Core ethical values of a RN

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Core ethical values of a RN by Mind Map: Core ethical values of a RN

1. Promoting justice

1.1. RNs understand that health problems extend beyond the individual patient; health problems are interrelated and the SDOH must always be considered

1.1.1. Education of an RN includes explicit focuses on SDOH and social justice (CNA, 2015)

1.1.2. Systems of oppression influence individual health, and need to be addressed as vigorously as individual health needs

1.1.2.1. Advocacy is a core competency for RNs, even at an entry-level to practice (CNA, 2015)

2. Promoting and respecting informed decision-making

2.1. Promote a patient's informed decision-making, with the goal of support people in setting and achieving their own health goalss

2.1.1. View the patient as an active participant in their care, rather than as a recipient of care (CNA, 2017)

2.1.1.1. Respect for various ways of knowing enables RNs to take a more client-centred approach, where the knowledge of the patient is considered as important as empirical knowledge

2.1.1.2. Promoting informed decision-making is a core value of the RN (CNA, 2015)

2.1.1.2.1. Nursing ethical standards are consistent with the philosophy of harm reduction, which has been proven to benefit marginalized and high-risk patients (CNA, 2017)

2.1.1.3. Preserving dignity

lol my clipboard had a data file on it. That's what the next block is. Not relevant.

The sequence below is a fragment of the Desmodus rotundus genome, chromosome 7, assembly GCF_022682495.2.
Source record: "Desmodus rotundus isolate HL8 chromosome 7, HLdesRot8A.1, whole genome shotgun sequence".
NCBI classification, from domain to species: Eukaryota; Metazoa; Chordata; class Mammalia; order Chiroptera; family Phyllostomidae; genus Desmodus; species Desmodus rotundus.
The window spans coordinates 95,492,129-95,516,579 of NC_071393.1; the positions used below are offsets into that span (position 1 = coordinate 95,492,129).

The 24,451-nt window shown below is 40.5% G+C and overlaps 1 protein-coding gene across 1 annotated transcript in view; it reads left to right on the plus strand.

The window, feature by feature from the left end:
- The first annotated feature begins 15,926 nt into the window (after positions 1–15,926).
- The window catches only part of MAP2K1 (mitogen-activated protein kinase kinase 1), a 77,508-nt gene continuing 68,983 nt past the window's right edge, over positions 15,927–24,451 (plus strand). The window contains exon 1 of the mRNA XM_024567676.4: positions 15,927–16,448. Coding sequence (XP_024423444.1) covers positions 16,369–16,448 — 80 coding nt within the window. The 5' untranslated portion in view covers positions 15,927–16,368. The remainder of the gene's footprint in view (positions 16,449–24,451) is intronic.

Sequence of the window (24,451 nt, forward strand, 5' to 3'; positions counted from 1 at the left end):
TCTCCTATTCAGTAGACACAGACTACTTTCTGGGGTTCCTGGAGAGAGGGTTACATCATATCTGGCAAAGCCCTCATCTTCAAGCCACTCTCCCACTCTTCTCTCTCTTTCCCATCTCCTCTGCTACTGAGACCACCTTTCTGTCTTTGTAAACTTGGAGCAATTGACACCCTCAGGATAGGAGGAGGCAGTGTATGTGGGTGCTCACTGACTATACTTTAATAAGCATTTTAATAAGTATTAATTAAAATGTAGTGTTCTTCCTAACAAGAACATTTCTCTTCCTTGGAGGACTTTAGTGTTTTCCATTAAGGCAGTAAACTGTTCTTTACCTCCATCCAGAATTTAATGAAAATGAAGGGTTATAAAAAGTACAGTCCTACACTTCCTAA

2.1.2. RNs focus on health teaching, self-management, and health promotion (CNA, 2015)

2.2. Promote informed decision-making by the entire care team

2.2.1. Formal training in quantitative and qualitative research are an integral part of the BN programs across Canada.

2.2.1.1. Research contributes to practice excellence

3. Promoting health and well-being

3.1. Respect for various ways of knowing enables RNs to take a more client-centred approach, where the knowledge of the patient is considered as important as empirical knowledge (Chinn & Kramer, 2011)

3.1.1. Nursing ethical standards are consistent with the philosophy of harm reduction, which has been proven to benefit marginalized and high-risk patients (CNA, 2017)

3.2. BN programs across Canada emphasize care of the individual patient as well as care of an entire population.

3.2.1. Focuses on population health help RNs see the systemic nature of many health problems (e.g. the links between poverty and poor nutrition)

4. Providing safe, compassionate, competent, and ethical care

4.1. Experience coordinating care

4.1.1. Patients with high needs often require interdisciplinary care from many different team members

4.1.1.1. BN programs across Canada include a formal focus on leadership (CNA, 2015)

4.1.1.1.1. An entry-level competency for RNs is the ability to demonstrate leadership in the coordination of patient care (CNA, 2015)

4.1.2. Maintaining privacy and confidentiality

4.1.2.1. Leadership abilities enable RNs to share what needs to be shared for the patient's health care needs to be met, but also enables RNs to maintain strict privacy standards and a "need-to-know" mentality

4.2. Self-regulating profession with practice standards that must be demonstrated in order to achieve registration each year

4.2.1. Being accountable